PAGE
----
bungalow at Coney Island with two mer
at 2 a. m., July 4, informed Magistrate
Dodd in the Adams Street police court
Brooklyn, yesterday that each ha?
marired one of the men.
Magistrate Dodd congratulated th?
couples, and then remarked as h?
scanned a memorandum left by hi
predecessor, Magistrate Walsh, wh?
heard the case in the first instance
"The marriages were not necessary fo
the discharge of you young women, how
ever, as I see by this memorandum tha
Magistrate Walsh already had decide
to release you."
Annie is married to Max Skulnick, o
225 Eldridge Street, and Freda, to Sid
nev Seltzer, of 623 Sixth Street.
Wife Accuses
Butterfly Girl
In Divorce Suit
(Continued (rom pus? ont)
! enr?o La Barre, including oostly gifts,
I clothing, spending money, uuto rides,
' trips and amusements.
Besides maintaining-"Butterfly" and
| her mother at the Hotel Woodward,
i Mrs. Shaw declaren, her husband paid
| the expenses for the upkeep of a homo
?for them at 45 Mison Streat, Sommer
ville, Muss. Mrs. Shaw says that the
?only employment Miss La Bnrre has |
| bad since'she ha? known the defendant
| was a short engagement at the Ziegfeld |
Follies. She includes the following
! letter to her husband, with her sup-'
porting affidavit, in addition to a list I
of weekly bills alleged to have been
paid by Mr. Shaw:
"My darling sweetheart: It seems '.
that at these times when my greatest
trials and tribulations come you ase
never near me to comfort, cheer, or
help me. Just to think to have a
sweetheart and to be engaged to b$ I
married and at a time like this nofcl
to even be able to reach him by tele- j
phone or wire. Mamma nnd I just re?
ceived word that Aunt Jessie is to un?
dergo a serious operation on Tuesday
morning, it's just a sort of ehunce and
we want to he near her while we can !
give her every encouragement, it would
be so sweet of you if you would write
her some sort of cheery note and
! mamma will call at the house and bring
it to her at (he hospital. She has
grown so fond of you and always
writes so sweetly of you for she, too,
feels confidence in you and says she is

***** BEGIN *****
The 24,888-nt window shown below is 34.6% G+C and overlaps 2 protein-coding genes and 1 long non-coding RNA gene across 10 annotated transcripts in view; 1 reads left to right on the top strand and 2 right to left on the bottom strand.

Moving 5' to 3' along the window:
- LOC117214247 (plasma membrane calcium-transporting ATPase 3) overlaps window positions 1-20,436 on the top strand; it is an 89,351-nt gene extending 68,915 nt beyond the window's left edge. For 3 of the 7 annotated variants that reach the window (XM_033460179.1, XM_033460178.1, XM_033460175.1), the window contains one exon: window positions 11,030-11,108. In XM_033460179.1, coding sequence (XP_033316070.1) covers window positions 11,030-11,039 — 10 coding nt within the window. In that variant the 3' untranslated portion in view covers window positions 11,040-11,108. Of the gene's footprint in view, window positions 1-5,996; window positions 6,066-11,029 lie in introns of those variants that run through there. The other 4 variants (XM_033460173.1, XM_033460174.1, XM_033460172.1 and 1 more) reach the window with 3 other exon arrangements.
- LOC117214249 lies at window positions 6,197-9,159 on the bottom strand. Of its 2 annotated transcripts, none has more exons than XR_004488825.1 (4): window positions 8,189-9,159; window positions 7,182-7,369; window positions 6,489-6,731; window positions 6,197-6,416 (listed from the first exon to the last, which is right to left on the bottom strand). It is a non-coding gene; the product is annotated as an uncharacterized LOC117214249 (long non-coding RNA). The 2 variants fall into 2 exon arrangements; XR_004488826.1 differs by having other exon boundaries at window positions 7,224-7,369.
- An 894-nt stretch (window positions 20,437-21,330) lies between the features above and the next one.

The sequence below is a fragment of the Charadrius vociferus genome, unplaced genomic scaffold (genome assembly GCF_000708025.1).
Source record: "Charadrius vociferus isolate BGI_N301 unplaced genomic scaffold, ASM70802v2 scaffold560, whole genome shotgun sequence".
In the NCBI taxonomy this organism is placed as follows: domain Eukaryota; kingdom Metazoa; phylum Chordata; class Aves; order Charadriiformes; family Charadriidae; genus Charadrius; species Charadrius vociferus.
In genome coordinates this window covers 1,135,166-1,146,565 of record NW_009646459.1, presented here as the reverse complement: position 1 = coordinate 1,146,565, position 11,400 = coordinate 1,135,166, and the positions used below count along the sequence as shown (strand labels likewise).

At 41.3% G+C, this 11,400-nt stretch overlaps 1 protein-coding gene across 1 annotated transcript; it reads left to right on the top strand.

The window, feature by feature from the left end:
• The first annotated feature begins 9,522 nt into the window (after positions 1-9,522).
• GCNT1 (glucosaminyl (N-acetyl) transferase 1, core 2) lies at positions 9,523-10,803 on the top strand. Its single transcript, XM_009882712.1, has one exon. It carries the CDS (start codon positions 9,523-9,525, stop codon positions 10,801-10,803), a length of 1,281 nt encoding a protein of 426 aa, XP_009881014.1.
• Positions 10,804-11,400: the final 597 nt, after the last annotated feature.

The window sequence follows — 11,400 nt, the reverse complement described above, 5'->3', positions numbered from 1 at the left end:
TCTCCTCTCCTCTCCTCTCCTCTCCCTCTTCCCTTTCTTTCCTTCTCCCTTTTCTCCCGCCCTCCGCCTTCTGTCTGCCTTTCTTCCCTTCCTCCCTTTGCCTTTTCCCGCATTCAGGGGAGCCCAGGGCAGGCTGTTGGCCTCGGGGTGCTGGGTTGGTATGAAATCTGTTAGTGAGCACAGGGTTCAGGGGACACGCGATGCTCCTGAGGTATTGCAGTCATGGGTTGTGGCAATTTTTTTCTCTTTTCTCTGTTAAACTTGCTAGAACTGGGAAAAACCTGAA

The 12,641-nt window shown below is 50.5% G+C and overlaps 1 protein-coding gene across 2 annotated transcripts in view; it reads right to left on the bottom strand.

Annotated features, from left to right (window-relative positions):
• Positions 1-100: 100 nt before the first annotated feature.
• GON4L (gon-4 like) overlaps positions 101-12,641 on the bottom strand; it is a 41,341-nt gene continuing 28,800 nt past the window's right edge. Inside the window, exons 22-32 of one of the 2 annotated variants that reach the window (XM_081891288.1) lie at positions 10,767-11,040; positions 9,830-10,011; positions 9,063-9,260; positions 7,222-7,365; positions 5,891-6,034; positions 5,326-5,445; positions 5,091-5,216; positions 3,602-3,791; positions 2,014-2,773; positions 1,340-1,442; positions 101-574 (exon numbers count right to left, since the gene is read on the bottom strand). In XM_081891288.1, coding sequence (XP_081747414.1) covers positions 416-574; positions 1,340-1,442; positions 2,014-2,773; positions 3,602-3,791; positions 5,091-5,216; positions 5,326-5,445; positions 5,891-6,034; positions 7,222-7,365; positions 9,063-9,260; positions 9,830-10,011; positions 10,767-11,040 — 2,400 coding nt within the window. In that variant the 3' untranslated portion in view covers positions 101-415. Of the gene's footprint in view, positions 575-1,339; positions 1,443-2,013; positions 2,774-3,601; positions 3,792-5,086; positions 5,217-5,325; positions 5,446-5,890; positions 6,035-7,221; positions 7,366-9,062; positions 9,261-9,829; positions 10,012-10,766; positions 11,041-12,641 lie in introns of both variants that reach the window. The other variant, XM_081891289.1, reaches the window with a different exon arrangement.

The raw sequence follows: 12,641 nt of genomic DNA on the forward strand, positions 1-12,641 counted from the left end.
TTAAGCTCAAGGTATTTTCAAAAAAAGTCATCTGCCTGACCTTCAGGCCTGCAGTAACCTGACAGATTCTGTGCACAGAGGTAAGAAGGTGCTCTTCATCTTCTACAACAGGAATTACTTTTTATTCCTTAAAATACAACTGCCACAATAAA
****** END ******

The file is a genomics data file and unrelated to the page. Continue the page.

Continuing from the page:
sure how happy we will be. Please
<!o this, dearest. Much love, dearest,
from your loving ljttle sweetheart,
Modrienne Butterfly. You won't be able
to reach me, but I'll wire or 'phone
you,"
Perjury Charge Made
Mr. Shaw is charged with deliberate
perjury by his wife by alleging that
she ever condoned or forgave the mis?
conduct she charges. Mrs. Shaw also
submits a copy of a certificate issued
April 3, 1901, stating that her decree
nisi, won against William M. Jordan j
in Middlesex County, Mass., is "to be- j
come absolute after the expiration of
six months from the entry thereof
unless the court has for sufficient cause
othlyWif?e ordered."
Mrs. Shaw says that she is destitute
and that she has not a dollar in the
world, and declares that she has not
received any money from her husband
since March 10, 1921, and she has been
forced to move from her apartment at
25.r)$Ve3t 108th Street.
Mr. Shaw, she states, has refused to
! permit her to occupy "The Farm" in
| North Salem, Westchester County,
i which they occupied for four years
when not living in town. She has
debts amounting to $8,000 and is in need
of medical care, which, she says, she
cannot obtain because of her financial
cpndition. Mr. Shaw, according to the
affidavit, occupies an expensive apart?
ment at 2 West Sixty-seventh Street.
Mary Harrigan, a chambermaid at
the Woodward, also made an affidavit
which accompanied that of Mrs. Shaw's.
She submitted another affidavit, w"hich
was filed yesterday, in which -she says
that the firtt affidavit wag so drawn as
to cast reflections upon Philip M. Shaw
! and Madrienne La Barre. Her affi?
davit yesterday declares that Mr. Shaw
was a frequent caller at the apartment
of Madrienne La Barre and her mother
in the hotel, but at no time were Mr.
Shaw and Miss La Barre alone. She
admits that she heard Mr. Shaw call
Miss La Barre "sweetheart," but says
that Mrs. La Barre also called . her
"sweetheart," which seemed to be a pet
T.;ime. Miss Harrigan says she saw the
d?fendent kiss Miss La Barre, but that
he also k.f-sed her mother.
Robert A. Fowler, an assistant p??r
ter in the hotel, in an affidavit accom?
panying Mrs. Shaw's papers, says that j
Used and Rebuilt Automobiles
For Sale by New Gar Dealers
DRASTIC REDUCTIONS in
Reconditioned and Newly Painted
Stutz
Used Cars
Wm. Parkinson Motor Sales Co., Inc.,
Distributors for Th? Famous Stutz Cars.
Used Car Dept.
1062 Broadway. Phone Circle 8374.
LIBERTY AND PREMIER
Rebuilt, Repainted, Guaranteed at New
Liberty Touring-, royal blue.$1,250
Liberty Sport-Rolls Royce, blue.1,200
Liberty Touring, royal blue. 850
Premier ??crian, wire wheel?. 3,500
Premier 4 Pass., dark blue. 1,750
A. ?G. KAUFMAN MOTOR CAR CORP.
1778 Broadway.
Open Kvenine?. Circle 569S.
"^?yE continually receive in
part payment for new auto?
mobiles, used cars which we over?
haul, rebuild, repaint and guar?
antee in every respect. These
used cars are offered you at
prices that assure you good,
substantial value.
F. ?W. WRIGHT, Inc.
225 W. 57th St. Tel. Circle 43+0
Bltlyn.: 1432 Bedford Ave. Prospect 0037.
?DNTJSCAL BARGAINS IN
DODGE BROTHERS
RECONDlTlONKll AND RKPAINTED
USED CARS
Stratton Bliss Company
Dodge Brothers, Dealer?
109 W. 64 th St. Columbus 7100
Kighth Floor
National and Scripps Booth
Naliena! Suburban cvorhanled and repainted $1900
National Taurin? overhauled trid repainted 850
National Cabriolet overhauled; pa'nt taod I SAO
Scripps Booth Touring overhauled and rapalnted 1025
Scripps Booth Touring overhauled and repainted 800
Scripps Booth Coupe overhauled and repainted 1200